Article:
From the November 2000 issue of Entrepreneur

Few retailers would purposely turn down a sale, but that's exactly what John Frazzini did when an 80-year-old couple came into his store looking to purchase a computer. As the owner of three Computer Renaissance stores in the Chicago area, Frazzini refused to sell them a computer when they couldn't tell him why they wanted one.

Instead of recommending an expensive, high-speed, top-of-the-line machine, he signed them up for his free introductory computing classes. When the couple returned with their answer, Frazzini returned with a system to fit their needs.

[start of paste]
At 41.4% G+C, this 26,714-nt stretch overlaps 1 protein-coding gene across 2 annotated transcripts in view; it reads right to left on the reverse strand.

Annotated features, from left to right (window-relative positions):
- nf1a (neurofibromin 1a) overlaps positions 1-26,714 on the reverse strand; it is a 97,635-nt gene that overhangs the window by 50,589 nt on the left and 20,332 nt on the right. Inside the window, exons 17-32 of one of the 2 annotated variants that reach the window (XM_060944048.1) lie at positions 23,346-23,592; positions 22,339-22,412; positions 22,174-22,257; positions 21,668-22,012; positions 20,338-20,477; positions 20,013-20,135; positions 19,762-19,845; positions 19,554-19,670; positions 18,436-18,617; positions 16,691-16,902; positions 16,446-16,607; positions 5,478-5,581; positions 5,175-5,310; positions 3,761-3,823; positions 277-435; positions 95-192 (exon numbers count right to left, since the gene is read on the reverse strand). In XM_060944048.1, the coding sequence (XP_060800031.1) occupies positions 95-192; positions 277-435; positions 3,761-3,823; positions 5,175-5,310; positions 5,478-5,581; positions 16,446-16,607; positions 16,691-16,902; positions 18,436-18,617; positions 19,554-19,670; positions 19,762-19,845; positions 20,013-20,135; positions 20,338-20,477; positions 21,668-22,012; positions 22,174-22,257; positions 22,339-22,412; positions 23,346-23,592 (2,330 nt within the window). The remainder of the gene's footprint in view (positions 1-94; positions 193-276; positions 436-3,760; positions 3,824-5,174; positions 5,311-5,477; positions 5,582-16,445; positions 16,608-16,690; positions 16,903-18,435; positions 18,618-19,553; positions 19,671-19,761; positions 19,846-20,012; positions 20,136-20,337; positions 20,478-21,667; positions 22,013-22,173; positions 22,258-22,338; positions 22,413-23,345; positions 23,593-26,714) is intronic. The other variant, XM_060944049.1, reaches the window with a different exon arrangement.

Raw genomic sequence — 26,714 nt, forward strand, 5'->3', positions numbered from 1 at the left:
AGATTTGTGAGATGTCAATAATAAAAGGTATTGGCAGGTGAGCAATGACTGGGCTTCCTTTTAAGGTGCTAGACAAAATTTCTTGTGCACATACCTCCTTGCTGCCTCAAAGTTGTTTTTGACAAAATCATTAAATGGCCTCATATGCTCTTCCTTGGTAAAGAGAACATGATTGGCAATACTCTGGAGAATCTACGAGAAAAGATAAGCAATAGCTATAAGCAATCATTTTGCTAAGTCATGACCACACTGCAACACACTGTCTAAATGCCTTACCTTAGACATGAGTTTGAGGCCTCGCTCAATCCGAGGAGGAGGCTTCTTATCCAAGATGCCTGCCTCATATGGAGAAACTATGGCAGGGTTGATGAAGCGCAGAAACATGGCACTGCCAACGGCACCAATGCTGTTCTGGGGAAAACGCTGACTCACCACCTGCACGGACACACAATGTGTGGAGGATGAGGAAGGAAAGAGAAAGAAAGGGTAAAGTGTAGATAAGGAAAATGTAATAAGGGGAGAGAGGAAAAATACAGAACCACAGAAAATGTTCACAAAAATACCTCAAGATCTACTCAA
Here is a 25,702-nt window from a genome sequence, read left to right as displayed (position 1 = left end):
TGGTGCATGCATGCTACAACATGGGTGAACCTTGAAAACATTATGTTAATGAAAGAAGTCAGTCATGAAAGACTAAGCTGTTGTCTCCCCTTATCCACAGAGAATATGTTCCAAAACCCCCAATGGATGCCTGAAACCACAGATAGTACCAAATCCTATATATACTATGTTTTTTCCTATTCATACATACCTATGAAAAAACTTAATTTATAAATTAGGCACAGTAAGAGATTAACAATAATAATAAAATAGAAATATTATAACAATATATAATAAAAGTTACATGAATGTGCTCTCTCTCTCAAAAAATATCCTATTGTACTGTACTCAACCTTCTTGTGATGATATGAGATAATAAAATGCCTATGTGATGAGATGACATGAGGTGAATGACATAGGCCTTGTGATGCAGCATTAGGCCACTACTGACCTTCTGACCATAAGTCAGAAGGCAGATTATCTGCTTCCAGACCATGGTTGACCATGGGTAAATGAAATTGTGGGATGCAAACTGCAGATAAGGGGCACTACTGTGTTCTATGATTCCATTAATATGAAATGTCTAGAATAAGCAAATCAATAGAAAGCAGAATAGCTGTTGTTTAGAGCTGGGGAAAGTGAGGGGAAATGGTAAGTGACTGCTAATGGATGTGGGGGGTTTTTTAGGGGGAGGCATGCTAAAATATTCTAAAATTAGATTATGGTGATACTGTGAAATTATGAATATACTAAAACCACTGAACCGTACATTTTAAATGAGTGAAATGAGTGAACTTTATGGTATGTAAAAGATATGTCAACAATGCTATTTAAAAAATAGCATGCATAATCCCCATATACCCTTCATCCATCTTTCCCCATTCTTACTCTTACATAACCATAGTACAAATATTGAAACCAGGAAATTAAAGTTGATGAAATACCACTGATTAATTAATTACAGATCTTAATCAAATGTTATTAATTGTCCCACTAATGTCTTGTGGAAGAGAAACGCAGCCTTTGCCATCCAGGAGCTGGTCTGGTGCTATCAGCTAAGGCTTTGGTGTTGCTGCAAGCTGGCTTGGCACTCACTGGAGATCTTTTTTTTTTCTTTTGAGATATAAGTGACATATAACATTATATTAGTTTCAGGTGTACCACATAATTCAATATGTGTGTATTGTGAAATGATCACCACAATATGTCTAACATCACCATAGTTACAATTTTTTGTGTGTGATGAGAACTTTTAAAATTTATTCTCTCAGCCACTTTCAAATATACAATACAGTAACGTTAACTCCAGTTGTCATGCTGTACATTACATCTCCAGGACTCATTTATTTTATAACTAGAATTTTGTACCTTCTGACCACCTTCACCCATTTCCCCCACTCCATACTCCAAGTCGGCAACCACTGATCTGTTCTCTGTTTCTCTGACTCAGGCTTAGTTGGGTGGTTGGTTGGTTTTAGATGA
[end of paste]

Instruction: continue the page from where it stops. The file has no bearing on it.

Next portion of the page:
From the weekly in-store classes and build-your-own-computer workshops to the children's computer stations, Frazzini knew from his beginnings in 1999 that he wanted to "provide the community with knowledge." Bringing his technological knowledge to the radio airwaves seemed the next logical step.

Now heard twice weekly on local AM stations, Frazzini is looking to spread that knowledge further by possibly syndicating his shows, expanding into cable television and opening more stores. "I'm providing a community service," the 56-year-old says, "but I'm also reaping the benefits."

With his Joliet and Schaumburg stores tacking up $1.6 million in 1999 sales, he expects to hit $2.5 million this year with the addition of a store in Chicago. "If it were just hardware, I'd go out of business. I can't compete price-wise with the Internet or the 'big boxes.' But when I add all these other aspects, they can't compete with me."


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